The players union and NBA sent out a release saying they wanted to work together to create positive change, but details are still vague on what that might be. The only thing we know for sure as we head into the NBA season — with as divided a nation and election as anyone can remember as a backdrop — is that some NBA players are going to try and keep the conversation going.

Sunday is 16th anniversary of greatest dunk ever: Vince Carter over Frederic Weis

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It was the last game of the group stage of the 2000 Olympic basketball tournament at the Sydney Olympics, the USA was taking on France, another USA win on its way to another gold medal.

But what we all remember is this one play — Vince Carter dunking over the 7’2″ French center Frederic Weis.

Best. Dunk. Ever.

By anyone.

Weis was never the same.

In an impressive career — two-time All-NBA, eight-time All-Star, hours and hours of crazy highlights — this is always going to be the highlight at the top of the list. So we will use the anniversary of this dunk to look at it one more time.

Hat tip to nitramy at NBA Reddit.

Hornets coach Steve Clifford suggests allowing teams to advance ball in final two minutes without timeout

Steve Clifford
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The final minutes of a close NBA game rank among the best moments in sports – which is pretty remarkable, considering frequent stoppages interrupt and impede enjoyment of the game.

Clutch play. Timeout. Clutch play. Timeout. Clutch play. Timeout.

Coaches should probably call fewer timeouts, because drawing up a play also allows the defense to set. But timeouts give the offense the option of advancing the inbound spot into the frontcourt, a key advantage. So, teams will keep calling timeouts.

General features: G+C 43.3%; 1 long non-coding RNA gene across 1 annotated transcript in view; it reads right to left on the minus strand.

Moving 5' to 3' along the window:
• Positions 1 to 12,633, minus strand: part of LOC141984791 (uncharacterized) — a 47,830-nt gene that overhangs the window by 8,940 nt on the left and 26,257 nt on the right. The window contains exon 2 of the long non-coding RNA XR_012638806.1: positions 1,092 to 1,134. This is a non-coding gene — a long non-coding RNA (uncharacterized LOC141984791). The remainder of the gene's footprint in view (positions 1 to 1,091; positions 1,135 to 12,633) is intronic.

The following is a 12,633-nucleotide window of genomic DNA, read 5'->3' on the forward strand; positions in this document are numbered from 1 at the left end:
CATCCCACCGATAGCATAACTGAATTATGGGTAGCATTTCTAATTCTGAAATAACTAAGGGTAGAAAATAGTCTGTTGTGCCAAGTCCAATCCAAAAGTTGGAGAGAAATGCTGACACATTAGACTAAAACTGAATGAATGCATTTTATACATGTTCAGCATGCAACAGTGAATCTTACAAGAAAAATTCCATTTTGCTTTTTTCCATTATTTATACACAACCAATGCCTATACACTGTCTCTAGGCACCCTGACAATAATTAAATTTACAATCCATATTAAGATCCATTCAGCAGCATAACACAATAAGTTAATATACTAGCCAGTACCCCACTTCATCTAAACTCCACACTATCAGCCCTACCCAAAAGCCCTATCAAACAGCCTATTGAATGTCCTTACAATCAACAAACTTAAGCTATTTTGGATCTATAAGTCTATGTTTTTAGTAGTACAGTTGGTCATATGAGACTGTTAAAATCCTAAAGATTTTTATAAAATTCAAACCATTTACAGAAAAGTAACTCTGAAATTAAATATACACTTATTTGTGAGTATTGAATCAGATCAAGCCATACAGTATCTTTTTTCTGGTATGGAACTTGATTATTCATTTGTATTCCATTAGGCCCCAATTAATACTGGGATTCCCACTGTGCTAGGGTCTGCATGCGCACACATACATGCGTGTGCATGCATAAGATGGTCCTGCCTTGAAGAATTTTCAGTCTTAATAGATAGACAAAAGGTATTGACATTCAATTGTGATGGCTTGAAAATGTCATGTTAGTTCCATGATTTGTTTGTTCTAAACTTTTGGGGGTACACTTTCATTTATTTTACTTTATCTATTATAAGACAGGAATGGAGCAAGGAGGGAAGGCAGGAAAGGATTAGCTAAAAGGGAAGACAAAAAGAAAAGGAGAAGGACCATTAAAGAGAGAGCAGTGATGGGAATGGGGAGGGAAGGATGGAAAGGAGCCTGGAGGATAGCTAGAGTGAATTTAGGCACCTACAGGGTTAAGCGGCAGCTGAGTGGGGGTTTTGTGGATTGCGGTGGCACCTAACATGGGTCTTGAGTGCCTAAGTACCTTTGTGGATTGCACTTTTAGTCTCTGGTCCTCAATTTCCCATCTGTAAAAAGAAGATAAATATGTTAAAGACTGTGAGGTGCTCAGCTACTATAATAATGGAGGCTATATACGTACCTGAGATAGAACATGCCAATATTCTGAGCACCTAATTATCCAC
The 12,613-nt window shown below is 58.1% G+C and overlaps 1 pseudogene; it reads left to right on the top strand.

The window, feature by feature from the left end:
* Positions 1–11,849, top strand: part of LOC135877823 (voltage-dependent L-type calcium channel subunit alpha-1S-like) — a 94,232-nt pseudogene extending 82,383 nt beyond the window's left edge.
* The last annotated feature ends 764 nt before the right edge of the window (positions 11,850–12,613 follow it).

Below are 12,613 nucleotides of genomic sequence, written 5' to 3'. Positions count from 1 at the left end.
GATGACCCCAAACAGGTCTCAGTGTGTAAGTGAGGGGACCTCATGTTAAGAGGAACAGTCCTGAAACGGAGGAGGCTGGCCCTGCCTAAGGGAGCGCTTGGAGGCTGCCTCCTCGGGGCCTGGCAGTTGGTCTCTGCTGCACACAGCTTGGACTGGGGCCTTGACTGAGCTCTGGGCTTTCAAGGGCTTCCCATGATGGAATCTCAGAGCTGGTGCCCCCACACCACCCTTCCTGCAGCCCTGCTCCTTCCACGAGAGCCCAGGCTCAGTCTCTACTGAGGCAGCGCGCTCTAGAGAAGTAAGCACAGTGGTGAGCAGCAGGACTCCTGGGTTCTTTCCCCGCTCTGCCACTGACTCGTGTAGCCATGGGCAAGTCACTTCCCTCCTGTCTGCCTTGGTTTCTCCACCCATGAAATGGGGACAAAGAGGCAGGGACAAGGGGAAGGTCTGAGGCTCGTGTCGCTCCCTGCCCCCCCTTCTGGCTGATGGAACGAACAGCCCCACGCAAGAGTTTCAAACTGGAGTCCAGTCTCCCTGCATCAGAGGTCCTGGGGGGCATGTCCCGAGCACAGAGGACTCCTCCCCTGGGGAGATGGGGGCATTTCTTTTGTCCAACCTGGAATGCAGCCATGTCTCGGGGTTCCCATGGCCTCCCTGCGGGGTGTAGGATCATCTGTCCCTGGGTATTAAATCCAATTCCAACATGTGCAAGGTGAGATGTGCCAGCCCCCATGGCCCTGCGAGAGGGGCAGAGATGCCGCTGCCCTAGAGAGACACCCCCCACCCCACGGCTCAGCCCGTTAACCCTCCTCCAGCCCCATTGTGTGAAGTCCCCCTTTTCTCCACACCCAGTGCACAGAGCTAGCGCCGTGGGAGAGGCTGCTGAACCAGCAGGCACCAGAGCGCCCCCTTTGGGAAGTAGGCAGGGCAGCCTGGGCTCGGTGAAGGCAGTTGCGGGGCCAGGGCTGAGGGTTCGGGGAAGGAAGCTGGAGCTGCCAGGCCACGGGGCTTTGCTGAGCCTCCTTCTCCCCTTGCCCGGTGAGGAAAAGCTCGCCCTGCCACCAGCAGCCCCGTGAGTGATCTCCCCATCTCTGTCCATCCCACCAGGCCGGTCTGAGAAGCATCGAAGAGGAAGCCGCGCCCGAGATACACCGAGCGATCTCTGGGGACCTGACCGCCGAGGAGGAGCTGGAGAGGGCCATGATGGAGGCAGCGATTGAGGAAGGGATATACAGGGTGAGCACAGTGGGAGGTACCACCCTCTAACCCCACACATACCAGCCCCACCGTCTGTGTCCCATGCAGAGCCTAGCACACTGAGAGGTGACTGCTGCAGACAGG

Unless…

Steve Aschburner of NBA.com:

For Charlotte’s Steve Clifford, the ability in the final two minutes of a game to advance the ball without requiring a timeout to be called could speed up the action. That has been used on a trial basis in the D League and in Summer League, and several coaches felt it worked well.

“The game is at an all-time high in popularity, but a lot of people complain about the last two minutes,” Clifford said. “I think it would add a different dimension but it would also be a good thing in addressing our biggest issue.”

Not that the coaches would be willing to lose any of their timeouts, though. They just wouldn’t save them specifically for that purpose.

I’m here for that.

I’m unsurprised control-seeking coaches want to keep all their timeouts, and reducing those seems unlikely, anyway. The NBA pays its bills through commercial breaks.

Would moving those advertising opportunities earlier in the game pay off? Audiences are probably larger in crunch time, but an action-packed closing stretch could hook fans and grow overall audiences. It’s always a difficult decision to forgo maximizing immediate revenue in pursuit of more later.

But I’m fairly certain fans would appreciate the change, which is at least a starting point in considering it.